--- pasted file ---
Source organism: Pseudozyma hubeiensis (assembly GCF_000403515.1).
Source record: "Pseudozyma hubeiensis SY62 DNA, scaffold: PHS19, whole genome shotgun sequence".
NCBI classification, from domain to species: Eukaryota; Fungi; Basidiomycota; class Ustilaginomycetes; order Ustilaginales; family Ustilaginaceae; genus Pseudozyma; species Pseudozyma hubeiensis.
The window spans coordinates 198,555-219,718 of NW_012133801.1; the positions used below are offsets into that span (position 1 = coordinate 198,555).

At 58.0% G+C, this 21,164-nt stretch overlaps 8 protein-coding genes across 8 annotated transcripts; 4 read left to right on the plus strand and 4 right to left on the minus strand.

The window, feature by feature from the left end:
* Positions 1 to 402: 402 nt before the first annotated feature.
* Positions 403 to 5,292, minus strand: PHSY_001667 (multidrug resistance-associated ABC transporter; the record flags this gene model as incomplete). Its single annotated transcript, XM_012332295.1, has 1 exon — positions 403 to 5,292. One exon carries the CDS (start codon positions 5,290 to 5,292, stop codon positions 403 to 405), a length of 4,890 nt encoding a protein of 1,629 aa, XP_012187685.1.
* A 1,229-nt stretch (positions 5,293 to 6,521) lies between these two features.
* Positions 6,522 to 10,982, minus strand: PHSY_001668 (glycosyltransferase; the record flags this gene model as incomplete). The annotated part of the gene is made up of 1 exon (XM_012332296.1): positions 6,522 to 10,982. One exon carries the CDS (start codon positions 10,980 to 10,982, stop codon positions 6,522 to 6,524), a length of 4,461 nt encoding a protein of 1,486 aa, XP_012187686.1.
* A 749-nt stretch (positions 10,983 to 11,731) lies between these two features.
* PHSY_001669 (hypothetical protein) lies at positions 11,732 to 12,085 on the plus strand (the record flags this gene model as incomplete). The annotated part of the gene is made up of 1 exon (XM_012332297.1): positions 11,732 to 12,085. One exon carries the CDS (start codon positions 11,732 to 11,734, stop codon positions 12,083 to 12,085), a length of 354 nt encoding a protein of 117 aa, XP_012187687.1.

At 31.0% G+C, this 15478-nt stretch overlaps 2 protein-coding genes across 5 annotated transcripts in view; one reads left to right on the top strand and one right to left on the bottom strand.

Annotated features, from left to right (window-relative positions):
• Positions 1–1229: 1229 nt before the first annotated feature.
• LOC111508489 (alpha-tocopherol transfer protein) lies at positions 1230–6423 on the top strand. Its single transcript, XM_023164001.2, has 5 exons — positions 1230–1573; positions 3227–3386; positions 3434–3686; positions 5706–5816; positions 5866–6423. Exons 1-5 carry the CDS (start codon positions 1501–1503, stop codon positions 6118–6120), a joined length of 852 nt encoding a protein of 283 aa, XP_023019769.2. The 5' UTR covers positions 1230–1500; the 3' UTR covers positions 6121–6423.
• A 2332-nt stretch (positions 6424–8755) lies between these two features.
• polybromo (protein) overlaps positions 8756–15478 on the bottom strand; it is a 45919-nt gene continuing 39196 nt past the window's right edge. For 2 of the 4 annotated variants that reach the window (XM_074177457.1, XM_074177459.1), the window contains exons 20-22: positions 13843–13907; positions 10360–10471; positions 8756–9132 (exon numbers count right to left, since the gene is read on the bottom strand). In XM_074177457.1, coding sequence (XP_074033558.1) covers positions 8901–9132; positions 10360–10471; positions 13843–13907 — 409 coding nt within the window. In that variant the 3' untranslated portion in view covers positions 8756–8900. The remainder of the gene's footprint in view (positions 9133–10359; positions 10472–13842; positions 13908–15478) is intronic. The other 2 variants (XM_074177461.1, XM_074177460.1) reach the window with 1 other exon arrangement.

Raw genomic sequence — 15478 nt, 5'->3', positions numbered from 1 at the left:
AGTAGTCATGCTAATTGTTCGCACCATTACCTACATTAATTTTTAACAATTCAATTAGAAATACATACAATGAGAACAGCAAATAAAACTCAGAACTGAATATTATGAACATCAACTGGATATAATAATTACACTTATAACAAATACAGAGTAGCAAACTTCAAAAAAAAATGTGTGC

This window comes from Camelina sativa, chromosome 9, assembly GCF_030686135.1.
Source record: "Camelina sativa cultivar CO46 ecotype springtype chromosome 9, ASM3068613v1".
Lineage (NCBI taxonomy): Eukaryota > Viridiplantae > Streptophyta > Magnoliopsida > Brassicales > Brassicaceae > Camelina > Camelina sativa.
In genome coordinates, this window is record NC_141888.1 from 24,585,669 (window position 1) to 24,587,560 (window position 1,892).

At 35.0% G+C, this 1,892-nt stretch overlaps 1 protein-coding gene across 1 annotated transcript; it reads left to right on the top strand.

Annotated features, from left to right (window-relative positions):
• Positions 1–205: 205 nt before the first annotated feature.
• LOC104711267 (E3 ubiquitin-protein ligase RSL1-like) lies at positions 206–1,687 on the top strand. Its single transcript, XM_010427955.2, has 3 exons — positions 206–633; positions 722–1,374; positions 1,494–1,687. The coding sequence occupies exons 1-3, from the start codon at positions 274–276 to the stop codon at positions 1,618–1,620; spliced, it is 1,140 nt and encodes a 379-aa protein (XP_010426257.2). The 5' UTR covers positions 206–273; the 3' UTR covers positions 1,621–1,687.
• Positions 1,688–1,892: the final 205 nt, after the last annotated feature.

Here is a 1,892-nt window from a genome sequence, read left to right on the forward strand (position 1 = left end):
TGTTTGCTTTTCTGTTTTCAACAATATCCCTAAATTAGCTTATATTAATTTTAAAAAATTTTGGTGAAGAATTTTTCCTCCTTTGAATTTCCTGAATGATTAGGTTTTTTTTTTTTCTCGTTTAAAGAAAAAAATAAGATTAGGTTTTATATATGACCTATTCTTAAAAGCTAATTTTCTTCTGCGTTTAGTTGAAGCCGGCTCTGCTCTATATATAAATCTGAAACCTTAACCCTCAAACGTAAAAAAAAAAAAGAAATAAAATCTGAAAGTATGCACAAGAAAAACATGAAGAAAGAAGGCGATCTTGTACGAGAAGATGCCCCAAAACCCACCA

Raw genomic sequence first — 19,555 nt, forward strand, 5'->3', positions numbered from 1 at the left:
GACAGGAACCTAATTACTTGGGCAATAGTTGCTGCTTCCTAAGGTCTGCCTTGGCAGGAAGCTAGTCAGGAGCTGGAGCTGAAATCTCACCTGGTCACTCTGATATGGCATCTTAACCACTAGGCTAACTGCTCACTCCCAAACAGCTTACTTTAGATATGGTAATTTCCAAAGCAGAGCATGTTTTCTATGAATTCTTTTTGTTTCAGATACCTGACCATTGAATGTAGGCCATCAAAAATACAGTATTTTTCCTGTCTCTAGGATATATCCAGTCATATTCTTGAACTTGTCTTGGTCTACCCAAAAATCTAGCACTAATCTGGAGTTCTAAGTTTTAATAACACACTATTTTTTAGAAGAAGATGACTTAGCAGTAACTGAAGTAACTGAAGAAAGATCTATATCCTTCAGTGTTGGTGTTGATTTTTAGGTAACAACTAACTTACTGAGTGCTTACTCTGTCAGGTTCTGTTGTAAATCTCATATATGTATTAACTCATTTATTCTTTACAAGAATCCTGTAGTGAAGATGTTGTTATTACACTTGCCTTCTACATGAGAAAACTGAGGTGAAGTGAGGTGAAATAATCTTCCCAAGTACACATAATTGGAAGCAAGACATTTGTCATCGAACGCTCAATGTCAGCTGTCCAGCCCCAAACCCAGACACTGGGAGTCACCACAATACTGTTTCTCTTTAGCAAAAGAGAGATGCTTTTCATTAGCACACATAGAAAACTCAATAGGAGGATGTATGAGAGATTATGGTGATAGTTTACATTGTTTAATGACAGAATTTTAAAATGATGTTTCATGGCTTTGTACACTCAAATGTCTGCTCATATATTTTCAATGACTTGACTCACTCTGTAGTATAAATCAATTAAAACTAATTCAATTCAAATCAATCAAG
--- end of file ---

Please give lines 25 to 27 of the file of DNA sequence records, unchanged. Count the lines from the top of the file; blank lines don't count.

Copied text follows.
At 35.0% G+C, this 1,892-nt stretch overlaps 1 protein-coding gene across 1 annotated transcript; it reads left to right on the top strand.

Annotated features, from left to right (window-relative positions):
• Positions 1–205: 205 nt before the first annotated feature.